WASHINGTON, D.C. — Bishop James F. Checchio of Metuchen, New Jersey, chairman of the U.S. Conference of Catholic Bishops’ Committee on Clergy, Consecrated Life and Vocations, is encouraging dioceses to use National Vocation Awareness Week, Nov. 7-13, as a time to foster vocations in their local faith communities.
“Studies of those recently ordained and religiously professed consistently show that the encouragement of the parish priest is the most influential factor in vocational discernment,” Checchio said in an Oct. 20 statement about the upcoming weeklong observance.
“But the accompaniment of the whole faith community is key for genuine vocational discernment — from one’s parents and family members, to the Catholic educators, as well as the vital role that youth ministers and fellow parishioners play as the early encounters for young people to the faith,” he added.
National Vocation Awareness Week is an annual celebration of the U.S. Catholic Church dedicated to promoting vocations to the priesthood, diaconate and consecrated life through prayer and education, and calling the faithful to pray for and support those who are considering such a vocation.aw
The observance of National Vocation Awareness Week began in 1976 when the U.S. bishops designated the 28th Sunday of the year to call attention to the importance of upholding vocations and praying for those discerning a religious vocation and celebrating those who were in ordained ministry and consecrated life.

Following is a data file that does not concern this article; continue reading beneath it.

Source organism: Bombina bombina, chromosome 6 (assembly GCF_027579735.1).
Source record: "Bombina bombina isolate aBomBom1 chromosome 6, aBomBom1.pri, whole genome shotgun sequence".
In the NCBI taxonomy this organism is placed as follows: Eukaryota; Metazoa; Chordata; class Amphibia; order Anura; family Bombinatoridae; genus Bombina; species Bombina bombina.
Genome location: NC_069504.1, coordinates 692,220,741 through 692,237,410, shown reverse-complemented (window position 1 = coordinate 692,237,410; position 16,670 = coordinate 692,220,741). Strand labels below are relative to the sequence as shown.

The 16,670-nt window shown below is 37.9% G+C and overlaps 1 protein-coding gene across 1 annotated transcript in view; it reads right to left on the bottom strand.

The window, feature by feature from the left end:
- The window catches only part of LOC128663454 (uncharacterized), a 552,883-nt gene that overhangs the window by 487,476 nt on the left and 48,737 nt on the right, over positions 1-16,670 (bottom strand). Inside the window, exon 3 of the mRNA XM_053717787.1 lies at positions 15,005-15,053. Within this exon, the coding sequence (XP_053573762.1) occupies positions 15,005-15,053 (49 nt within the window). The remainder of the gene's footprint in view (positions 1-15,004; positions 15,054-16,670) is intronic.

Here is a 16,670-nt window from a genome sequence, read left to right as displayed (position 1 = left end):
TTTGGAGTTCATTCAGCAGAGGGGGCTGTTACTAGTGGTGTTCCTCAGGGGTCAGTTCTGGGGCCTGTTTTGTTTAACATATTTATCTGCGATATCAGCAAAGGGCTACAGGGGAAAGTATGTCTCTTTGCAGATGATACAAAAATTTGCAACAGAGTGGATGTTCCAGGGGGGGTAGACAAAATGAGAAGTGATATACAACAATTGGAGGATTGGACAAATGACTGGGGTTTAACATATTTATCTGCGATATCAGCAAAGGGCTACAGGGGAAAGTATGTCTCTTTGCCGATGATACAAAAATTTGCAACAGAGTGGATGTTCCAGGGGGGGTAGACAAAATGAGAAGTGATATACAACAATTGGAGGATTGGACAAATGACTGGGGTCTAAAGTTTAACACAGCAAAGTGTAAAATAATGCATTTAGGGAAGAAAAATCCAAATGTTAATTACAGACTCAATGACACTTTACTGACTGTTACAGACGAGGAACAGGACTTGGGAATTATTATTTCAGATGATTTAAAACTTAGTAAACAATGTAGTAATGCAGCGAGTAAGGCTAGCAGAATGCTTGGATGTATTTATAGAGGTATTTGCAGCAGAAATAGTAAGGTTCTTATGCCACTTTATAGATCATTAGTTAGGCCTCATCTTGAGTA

In 1997, the celebration was moved to the feast of the Baptism of the Lord and in 2014, the USCCB’s Committee on Clergy, Consecrated Life and Vocations moved the observance to November to influence youth and young adults by engaging Catholic schools and colleges.
In his message for the 58th annual World Day of Prayer for Vocations April 25, Pope Francis offered St. Joseph, the foster father of Jesus, as a model for vocational discernment.
He urged the church “to look to St. Joseph as an ‘outstanding example of acceptance of God’s plans.'”
“For St. Joseph, service — as a concrete expression of the gift of self — did not remain simply a high ideal, but became a rule for daily life,” the pope said in his message. “I like to think, then, of Saint Joseph, the protector of Jesus and of the church, as the protector of vocations. In fact, from his willingness to serve comes his concern to protect.”
Pope Francis added: “What a beautiful example of Christian life we give when we refuse to pursue our ambitions or indulge in our illusions, but instead care for what the Lord has entrusted to us through the church! God then pours out his Spirit and creativity upon us; he works wonders in us, as he did in Joseph.”